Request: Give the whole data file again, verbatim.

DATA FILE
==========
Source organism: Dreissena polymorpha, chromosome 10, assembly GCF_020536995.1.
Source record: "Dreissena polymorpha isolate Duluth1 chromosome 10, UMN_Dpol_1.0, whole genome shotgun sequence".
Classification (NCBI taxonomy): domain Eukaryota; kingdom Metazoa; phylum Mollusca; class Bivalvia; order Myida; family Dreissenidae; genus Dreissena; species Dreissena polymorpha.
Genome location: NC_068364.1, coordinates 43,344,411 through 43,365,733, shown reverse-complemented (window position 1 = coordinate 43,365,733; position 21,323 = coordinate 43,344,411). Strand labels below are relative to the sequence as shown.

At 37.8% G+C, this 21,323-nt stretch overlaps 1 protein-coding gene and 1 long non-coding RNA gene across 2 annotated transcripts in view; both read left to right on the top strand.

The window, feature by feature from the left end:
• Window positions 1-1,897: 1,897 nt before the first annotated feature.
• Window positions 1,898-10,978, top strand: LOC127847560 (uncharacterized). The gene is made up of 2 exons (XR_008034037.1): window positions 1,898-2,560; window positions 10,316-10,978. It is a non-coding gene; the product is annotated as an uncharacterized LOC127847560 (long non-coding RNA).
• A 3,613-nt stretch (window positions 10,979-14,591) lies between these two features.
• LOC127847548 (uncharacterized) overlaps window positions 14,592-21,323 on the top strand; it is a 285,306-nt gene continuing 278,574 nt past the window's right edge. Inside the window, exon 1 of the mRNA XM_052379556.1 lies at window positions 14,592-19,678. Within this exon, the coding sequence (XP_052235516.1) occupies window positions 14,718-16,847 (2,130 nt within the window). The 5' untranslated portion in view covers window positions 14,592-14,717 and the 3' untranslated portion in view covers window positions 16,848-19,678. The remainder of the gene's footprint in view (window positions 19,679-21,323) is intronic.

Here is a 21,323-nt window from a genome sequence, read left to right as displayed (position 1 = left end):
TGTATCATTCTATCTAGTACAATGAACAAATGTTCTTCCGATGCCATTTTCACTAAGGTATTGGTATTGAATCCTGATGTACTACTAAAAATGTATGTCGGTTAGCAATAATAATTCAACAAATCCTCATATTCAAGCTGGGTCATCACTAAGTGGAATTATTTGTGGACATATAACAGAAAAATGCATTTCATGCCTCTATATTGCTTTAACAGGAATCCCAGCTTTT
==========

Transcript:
Source organism: Dreissena polymorpha, chromosome 10, assembly GCF_020536995.1.
Source record: "Dreissena polymorpha isolate Duluth1 chromosome 10, UMN_Dpol_1.0, whole genome shotgun sequence".
Classification (NCBI taxonomy): domain Eukaryota; kingdom Metazoa; phylum Mollusca; class Bivalvia; order Myida; family Dreissenidae; genus Dreissena; species Dreissena polymorpha.
Genome location: NC_068364.1, coordinates 43,344,411 through 43,365,733, shown reverse-complemented (window position 1 = coordinate 43,365,733; position 21,323 = coordinate 43,344,411). Strand labels below are relative to the sequence as shown.

At 37.8% G+C, this 21,323-nt stretch overlaps 1 protein-coding gene and 1 long non-coding RNA gene across 2 annotated transcripts in view; both read left to right on the top strand.

The window, feature by feature from the left end:
• Window positions 1-1,897: 1,897 nt before the first annotated feature.
• Window positions 1,898-10,978, top strand: LOC127847560 (uncharacterized). The gene is made up of 2 exons (XR_008034037.1): window positions 1,898-2,560; window positions 10,316-10,978. It is a non-coding gene; the product is annotated as an uncharacterized LOC127847560 (long non-coding RNA).
• A 3,613-nt stretch (window positions 10,979-14,591) lies between these two features.
• LOC127847548 (uncharacterized) overlaps window positions 14,592-21,323 on the top strand; it is a 285,306-nt gene continuing 278,574 nt past the window's right edge. Inside the window, exon 1 of the mRNA XM_052379556.1 lies at window positions 14,592-19,678. Within this exon, the coding sequence (XP_052235516.1) occupies window positions 14,718-16,847 (2,130 nt within the window). The 5' untranslated portion in view covers window positions 14,592-14,717 and the 3' untranslated portion in view covers window positions 16,848-19,678. The remainder of the gene's footprint in view (window positions 19,679-21,323) is intronic.

Here is a 21,323-nt window from a genome sequence, read left to right as displayed (position 1 = left end):
TGTATCATTCTATCTAGTACAATGAACAAATGTTCTTCCGATGCCATTTTCACTAAGGTATTGGTATTGAATCCTGATGTACTACTAAAAATGTATGTCGGTTAGCAATAATAATTCAACAAATCCTCATATTCAAGCTGGGTCATCACTAAGTGGAATTATTTGTGGACATATAACAGAAAAATGCATTTCATGCCTCTATATTGCTTTAACAGGAATCCCAGCTTTT